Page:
In the manga Medaka Box, the end of the last arc involves the moon dropping down onto the Earth, called down by the death of someone who should not have been killed. While such an occurrence would doubtless be immediately catastrophic in the real world, in the manga, the main character managed to destroy the heavenly body before the rest of the world even noticed. In the final chapter that shows the characters’ adult lives, we learn that she is planning a ‘Moonsault Plan’ to rebuild the satellite she destroyed years ago. This symbolically brought the story to a close, in a rather emotional finale. Speaking from a scientific point, though, not only is this an impossible plan but also makes one question whether what was built was even qualified to be called a ‘moon’.
The definition of what precisely makes a moon is surprisingly vague, mainly consisting of conventions and an I-know-it-when-I-see-it sense of things. The only concrete points everyone agrees on are that it has to be a natural satellite (thus what Medaka made would not have been a moon) with a relatively stable orbit; everything else is undecided because it is unsatisfactory. Let’s begin with the most apparent consideration: size.
If you keep up with the science section of the newspaper, you would doubtless have at some point seen an article like ‘New moon of Saturn discovered.’ By now, there are 82 outside the rings (if we include the ones within the rings, there will be several headaches), which will only increase as our technology gets better and better at spotting tinier things. Obviously, it doesn’t make sense to count every single dust particle orbiting a planet as a moon, but nobody knows precisely where the boundary lies. Some possible ideas I found on the internet are either too arbitrary or too complex, with one going the extra mile, involving Hill radii and Roche limits and some other terms I couldn’t even find on the web.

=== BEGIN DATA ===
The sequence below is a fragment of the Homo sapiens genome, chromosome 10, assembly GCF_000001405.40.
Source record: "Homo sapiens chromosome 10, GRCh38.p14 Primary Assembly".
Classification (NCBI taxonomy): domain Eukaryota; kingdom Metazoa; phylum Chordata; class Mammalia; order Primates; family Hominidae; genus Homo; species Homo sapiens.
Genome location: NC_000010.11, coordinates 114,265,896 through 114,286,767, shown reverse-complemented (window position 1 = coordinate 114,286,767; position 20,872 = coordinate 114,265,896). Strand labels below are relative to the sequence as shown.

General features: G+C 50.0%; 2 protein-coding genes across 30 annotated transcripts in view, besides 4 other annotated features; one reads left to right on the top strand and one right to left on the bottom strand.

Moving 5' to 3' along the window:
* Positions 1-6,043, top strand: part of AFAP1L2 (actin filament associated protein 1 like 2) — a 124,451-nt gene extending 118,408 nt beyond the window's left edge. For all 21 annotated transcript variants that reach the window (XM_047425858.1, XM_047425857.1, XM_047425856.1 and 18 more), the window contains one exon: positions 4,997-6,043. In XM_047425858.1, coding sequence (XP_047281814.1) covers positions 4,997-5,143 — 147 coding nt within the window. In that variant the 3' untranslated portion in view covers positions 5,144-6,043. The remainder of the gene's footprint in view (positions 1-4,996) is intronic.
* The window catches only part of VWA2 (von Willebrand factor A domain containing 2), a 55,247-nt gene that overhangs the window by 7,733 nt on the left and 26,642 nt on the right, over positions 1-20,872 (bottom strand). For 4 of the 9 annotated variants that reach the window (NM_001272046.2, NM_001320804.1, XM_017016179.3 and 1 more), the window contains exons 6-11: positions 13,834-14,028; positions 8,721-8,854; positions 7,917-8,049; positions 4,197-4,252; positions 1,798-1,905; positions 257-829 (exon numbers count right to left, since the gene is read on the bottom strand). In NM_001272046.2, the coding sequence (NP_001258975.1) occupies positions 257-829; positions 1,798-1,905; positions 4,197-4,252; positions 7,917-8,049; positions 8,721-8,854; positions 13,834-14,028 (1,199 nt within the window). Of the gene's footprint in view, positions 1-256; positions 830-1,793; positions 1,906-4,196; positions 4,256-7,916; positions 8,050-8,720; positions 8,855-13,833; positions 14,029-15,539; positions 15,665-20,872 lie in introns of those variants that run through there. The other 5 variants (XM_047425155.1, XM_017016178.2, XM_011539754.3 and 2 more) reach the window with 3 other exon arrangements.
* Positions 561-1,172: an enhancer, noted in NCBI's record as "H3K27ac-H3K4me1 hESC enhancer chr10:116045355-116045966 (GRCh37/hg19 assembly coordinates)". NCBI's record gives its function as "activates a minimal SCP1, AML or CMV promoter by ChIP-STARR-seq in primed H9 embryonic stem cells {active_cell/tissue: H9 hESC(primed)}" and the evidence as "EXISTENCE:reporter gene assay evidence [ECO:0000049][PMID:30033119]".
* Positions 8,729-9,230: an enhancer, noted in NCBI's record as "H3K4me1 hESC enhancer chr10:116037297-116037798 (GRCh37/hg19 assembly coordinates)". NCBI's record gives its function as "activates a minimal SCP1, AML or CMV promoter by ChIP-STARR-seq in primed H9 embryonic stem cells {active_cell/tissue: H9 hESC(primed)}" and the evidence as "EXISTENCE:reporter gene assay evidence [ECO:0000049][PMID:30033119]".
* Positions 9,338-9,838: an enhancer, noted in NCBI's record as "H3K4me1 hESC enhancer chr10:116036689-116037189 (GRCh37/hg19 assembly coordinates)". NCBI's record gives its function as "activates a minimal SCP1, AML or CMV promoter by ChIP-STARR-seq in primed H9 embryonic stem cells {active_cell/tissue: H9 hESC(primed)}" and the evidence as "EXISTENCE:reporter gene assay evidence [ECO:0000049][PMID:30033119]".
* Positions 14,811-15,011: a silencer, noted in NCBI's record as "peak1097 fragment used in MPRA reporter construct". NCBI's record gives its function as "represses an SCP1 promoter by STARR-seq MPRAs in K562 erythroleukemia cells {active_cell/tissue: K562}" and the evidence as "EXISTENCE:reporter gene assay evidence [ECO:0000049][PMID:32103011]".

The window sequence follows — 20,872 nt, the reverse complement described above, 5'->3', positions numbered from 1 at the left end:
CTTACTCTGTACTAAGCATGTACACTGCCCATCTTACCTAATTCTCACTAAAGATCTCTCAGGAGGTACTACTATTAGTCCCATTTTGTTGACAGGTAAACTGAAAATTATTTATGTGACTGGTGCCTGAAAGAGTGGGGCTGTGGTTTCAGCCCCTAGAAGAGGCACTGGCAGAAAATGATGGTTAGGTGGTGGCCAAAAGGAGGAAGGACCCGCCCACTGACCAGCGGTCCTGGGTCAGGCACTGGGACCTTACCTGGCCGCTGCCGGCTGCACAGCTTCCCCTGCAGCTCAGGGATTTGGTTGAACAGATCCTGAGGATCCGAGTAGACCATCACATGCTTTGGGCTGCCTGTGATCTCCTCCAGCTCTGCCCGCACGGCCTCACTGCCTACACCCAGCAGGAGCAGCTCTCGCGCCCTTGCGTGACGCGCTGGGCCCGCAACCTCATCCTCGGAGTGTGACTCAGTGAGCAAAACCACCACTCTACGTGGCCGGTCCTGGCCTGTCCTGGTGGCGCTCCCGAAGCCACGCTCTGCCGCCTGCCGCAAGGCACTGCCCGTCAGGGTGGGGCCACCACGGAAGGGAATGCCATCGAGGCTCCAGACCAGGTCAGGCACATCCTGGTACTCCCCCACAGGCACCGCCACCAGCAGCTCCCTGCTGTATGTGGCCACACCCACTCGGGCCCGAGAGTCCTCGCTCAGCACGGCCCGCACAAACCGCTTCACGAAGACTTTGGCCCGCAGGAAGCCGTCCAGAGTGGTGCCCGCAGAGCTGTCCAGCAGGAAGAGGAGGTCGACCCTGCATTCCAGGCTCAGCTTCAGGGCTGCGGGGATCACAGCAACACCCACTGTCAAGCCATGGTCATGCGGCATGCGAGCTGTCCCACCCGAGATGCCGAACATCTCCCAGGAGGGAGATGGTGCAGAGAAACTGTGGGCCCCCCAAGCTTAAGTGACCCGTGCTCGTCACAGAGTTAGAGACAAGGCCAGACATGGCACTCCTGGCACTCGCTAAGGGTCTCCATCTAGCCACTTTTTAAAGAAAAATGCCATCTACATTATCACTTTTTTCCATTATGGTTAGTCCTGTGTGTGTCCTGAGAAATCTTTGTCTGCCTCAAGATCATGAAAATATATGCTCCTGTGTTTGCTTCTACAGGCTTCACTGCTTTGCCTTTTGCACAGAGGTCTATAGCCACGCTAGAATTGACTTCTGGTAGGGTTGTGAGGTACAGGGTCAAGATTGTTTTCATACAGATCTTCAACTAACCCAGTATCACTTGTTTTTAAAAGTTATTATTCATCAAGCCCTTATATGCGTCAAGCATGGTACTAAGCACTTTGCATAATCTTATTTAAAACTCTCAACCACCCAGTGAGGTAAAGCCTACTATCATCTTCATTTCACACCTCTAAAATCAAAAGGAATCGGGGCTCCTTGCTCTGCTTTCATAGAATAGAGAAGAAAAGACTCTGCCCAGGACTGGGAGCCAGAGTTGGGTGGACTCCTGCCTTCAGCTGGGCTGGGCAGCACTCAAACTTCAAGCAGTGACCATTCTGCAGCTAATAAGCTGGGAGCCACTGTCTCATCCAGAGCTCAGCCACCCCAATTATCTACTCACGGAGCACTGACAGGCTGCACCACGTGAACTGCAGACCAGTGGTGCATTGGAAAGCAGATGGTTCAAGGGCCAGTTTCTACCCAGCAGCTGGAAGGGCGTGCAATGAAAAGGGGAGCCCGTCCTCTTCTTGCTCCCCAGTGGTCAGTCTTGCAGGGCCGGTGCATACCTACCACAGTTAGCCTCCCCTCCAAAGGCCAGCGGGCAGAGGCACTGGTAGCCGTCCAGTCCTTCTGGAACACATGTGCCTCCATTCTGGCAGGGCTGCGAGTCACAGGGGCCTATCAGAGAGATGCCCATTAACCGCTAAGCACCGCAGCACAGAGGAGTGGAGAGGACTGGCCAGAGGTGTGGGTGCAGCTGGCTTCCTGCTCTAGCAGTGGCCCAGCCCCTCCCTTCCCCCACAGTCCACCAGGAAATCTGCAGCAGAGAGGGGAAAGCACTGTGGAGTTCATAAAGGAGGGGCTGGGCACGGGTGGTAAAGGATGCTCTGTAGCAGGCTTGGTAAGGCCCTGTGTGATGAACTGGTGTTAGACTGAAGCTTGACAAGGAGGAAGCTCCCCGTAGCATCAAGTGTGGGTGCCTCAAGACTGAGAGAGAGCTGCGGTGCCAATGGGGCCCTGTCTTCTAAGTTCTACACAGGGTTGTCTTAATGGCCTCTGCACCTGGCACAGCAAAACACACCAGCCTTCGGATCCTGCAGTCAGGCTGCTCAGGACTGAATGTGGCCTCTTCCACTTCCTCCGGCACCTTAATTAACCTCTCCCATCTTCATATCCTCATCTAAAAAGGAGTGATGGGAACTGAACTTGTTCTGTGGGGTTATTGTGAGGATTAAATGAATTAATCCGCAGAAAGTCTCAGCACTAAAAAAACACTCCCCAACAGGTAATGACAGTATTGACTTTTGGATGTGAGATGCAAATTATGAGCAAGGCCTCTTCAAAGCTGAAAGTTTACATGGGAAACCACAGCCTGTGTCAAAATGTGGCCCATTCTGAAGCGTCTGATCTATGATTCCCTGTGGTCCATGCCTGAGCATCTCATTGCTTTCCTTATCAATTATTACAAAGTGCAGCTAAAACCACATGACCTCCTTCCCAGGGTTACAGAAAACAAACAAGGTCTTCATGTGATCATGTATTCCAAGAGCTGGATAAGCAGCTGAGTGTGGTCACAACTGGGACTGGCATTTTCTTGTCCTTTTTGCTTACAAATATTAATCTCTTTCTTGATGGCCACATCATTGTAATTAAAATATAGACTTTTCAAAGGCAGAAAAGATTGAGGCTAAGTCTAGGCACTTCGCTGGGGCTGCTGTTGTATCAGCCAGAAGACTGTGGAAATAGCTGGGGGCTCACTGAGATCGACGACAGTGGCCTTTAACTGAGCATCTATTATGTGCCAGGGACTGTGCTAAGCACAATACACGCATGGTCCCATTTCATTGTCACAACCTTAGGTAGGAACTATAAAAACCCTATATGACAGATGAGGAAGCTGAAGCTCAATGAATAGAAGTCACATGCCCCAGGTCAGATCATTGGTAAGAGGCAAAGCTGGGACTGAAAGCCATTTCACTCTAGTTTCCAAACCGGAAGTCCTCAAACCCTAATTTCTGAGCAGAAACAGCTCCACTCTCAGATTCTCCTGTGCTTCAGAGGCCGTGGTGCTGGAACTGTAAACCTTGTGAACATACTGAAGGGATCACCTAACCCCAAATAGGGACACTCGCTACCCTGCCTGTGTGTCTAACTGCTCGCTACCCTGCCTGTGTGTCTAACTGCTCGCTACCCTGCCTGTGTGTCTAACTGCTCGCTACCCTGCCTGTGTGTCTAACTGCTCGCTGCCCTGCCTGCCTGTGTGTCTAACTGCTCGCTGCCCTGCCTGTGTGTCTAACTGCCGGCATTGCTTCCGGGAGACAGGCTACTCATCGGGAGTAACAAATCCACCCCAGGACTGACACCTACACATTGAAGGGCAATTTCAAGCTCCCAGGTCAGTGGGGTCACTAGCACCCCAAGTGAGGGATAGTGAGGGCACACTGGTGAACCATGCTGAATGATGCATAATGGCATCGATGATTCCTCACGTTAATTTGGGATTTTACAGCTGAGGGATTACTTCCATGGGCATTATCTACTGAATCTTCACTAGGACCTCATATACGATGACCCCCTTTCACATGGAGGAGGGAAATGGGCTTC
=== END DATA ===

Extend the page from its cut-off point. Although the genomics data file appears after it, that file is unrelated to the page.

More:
Just like there is a lower bound on size, there is an upper bound too. Pluto’s moon Charon is large enough relative to it that it doesn’t make much sense to say that it moves around it. Whenever two objects are in orbit, they really move around the whole system’s center of mass; it’s just that in most cases, one is big enough compared to the other that the barycenter can be approximated to its own center. For Pluto, however, this isn’t the case: the barycenter lies outside the planet, which makes for a confusing matter. As much as I want poor little Pluto to be a planet again, this point is rather hard to argue against: how do we justify a ‘planet’ which can’t even properly get its moon to revolve around it?
Perhaps size isn’t the way to go: how about visibility from the surface as a condition for moonship? It sounds sensible but then leads to certain questionable bodies like Phobos and Deimos qualifying as moons, even though they cannot even become spherical through their own gravity. But the biggest issue we run into is with the gas giants, who have no surface, being made primarily of hydrogen and helium.
There was one last criterion I found which could be used for moon qualification: roundness. Suppose a body’s mass and size are significant enough that it can achieve a spherical shape gravitationally. In that case, it is a moon, provided the barycenter of its orbit lies firmly within the host planet. This is actually somewhat better than the other definitions but tends to run into problems when lunar bodies like Hyperion are considered. Due to its porous nature, it is non-round yet is heavier than several moons. In true Universe fashion, things only get more confusing the more we try to make sense of them.
Despite this whole mess of what is and isn’t a moon, I find it strangely comforting that such a seemingly simple thing can have so much variety and possibility if you just look a little closer. It is a testament to the sheer complexity — and incomprehensibility — of the cosmos we live in, which, despite being full of baffling occurrences and unintelligible improbabilities, still has its own irreplaceable charm.
Proofreaders: Mokshit N.